Now even the fig leaf provided by al-Khatib is falling away, and so is the supposedly moderate “coalition.” His resignation followed the attempt by the Muslim Brotherhood and Qatar to force al-Khatib to accept their puppet as the official representative for the Syrian coalition, a move the US opposed.  The overall commander of the rebel forces refused to recognize the appointment as legitimate, and more than a dozen coalition commissioners resigned before al-Khatib walked away.

The question remains: who benefits now from American intervention?  It doesn’t seem as though the answer is “the moderates.”


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Can both sides of this conflict lose??

Illinidiva on March 25, 2013 at 9:26 AM

Here’s another great opportunity for Obama to do something really destructive and continue to aid the Syrian opposition. I used to think that the conspiracy mongers who thought Obama is a secret Muslim were crazy. I’m not so sure anymore.

thuja on March 25, 2013 at 9:30 AM

Obama Reverse Midas Touch strikes again ……. the pattern repeats itself.

All those dictators replaced/will be replaced by extremists.

You wonder about Occam’s Razor……

Sir Napsalot on March 25, 2013 at 9:33 AM

Can both sides of this conflict lose??

Illinidiva on March 25, 2013 at 9:26 AM

What she said x a million!

annoyinglittletwerp on March 25, 2013 at 9:36 AM

CBS reports this morning that the leader of the Syrian rebel coalition has suddenly quit — to seek “more freedom” in action against the Assad regime:

Ah! The rebel version of the “I resign to spend more time with the family” meme.

Doesn’t Moaz al-Khatib understand just how badly collapse will reflect on the rat-eared devil?

Happy Nomad on March 25, 2013 at 9:37 AM

Can both sides of this conflict lose??

Illinidiva on March 25, 2013 at 9:26 AM

I wouldn’t wish for it. Assad may be a belligerent tyrant and a homicidal maniac, and so were Saddam Hussein, Moammar Qaddafi, and Husni Mubarak – but, trust an Israeli on that, they are the good guys of the Middle East. The opposition is worse by a nautical mile.

Archivarix on March 25, 2013 at 9:42 AM

This whole Arab Spring thing isn’t working out too well .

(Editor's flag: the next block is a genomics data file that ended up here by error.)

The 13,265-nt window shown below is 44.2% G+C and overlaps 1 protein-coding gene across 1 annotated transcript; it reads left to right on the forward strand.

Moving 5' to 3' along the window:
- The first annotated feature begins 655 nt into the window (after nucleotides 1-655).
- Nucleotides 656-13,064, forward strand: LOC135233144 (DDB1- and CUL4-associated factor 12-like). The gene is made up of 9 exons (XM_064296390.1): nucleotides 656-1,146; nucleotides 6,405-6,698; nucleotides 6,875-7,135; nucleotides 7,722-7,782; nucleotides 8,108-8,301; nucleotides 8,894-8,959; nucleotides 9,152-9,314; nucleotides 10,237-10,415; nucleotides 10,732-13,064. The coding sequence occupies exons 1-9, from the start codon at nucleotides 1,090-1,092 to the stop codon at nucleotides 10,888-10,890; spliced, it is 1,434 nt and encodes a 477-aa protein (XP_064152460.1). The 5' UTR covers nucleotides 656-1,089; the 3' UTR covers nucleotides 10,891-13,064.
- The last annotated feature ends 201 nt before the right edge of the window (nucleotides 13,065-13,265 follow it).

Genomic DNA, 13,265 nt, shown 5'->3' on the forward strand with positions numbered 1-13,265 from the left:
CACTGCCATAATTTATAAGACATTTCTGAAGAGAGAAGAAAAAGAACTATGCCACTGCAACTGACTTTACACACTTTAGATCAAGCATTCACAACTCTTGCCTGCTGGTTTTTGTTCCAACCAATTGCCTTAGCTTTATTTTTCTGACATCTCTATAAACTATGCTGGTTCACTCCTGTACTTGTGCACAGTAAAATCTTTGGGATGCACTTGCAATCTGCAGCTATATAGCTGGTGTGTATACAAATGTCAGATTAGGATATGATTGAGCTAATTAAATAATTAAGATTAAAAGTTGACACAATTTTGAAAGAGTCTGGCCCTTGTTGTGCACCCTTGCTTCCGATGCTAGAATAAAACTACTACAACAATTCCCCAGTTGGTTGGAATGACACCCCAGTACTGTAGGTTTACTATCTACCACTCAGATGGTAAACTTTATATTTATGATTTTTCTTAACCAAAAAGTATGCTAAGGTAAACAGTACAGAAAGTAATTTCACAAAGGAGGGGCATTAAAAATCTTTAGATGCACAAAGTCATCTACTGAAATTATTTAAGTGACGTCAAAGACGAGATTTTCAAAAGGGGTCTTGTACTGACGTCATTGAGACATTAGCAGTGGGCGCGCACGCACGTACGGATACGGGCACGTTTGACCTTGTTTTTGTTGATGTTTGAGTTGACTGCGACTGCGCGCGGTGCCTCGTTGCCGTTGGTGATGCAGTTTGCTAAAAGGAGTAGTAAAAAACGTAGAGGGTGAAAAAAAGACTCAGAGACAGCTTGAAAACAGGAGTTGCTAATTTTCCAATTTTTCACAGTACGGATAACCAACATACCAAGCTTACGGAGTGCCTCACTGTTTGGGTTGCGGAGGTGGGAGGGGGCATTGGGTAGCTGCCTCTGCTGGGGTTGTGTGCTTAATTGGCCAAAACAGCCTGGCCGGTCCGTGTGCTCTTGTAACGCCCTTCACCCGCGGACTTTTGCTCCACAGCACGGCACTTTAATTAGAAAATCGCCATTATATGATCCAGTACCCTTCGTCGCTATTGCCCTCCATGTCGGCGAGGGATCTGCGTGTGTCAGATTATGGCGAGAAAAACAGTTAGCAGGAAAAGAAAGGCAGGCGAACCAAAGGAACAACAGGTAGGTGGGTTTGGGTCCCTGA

What o forgot is when you ” lead from behind ” you
lose whatever authority you had to influence anyone .
o simply has no morals or principles to lead anything .

Lucano on March 25, 2013 at 9:43 AM

Unconfirmed rumors Assad was shot by his bodyguard. Been trying to follow up on it. Russia Today says his inner circle says he’s fine, but Chavez was just peachy, going to recover from cancer any minute now—and shortly after his death was announced, was too putrefied (as in dead too long) to permanently embalm.

Lamestream isn’t going with it because it’s next to impossible to confirm or refute.

Sekhmet on March 25, 2013 at 9:43 AM

I used to think that the conspiracy mongers who thought Obama is a secret Muslim were crazy. I’m not so sure anymore.

thuja on March 25, 2013 at 9:30 AM

I think it less that Obama is praying to Mecca five times daily than, not having been raised as an American, having spent time going to school in an Indonesian madrassah, and otherwise being taught that the Muslim terrorists have a legitimate viewpoint; he just doesn’t see the world in the same terms as an American would.

BTW, notice how the media keeps running the picture of the rat-eared devil in Jerusalem with the US/Iraeli flags in the background and not the picture of him speaking to the PLA under a 60-foot image of Arafat, the godfather of modern terrorism?

Happy Nomad on March 25, 2013 at 9:43 AM

I used to think that the conspiracy mongers who thought Obama is a secret Muslim were crazy. I’m not so sure anymore.

thuja on March 25, 2013 at 9:30 AM

We’ll make a fine birther out of you yet. :]

Archivarix on March 25, 2013 at 9:47 AM

Good! Assad is a mongrel, but not a suicidal lunatic.

OldEnglish on March 25, 2013 at 9:47 AM

New York Daily News has an article about the rumors

Sekhmet on March 25, 2013 at 9:49 AM

Gateway Pundit is also following the story

Sekhmet on March 25, 2013 at 9:51 AM

The Eurozone in a death spiral.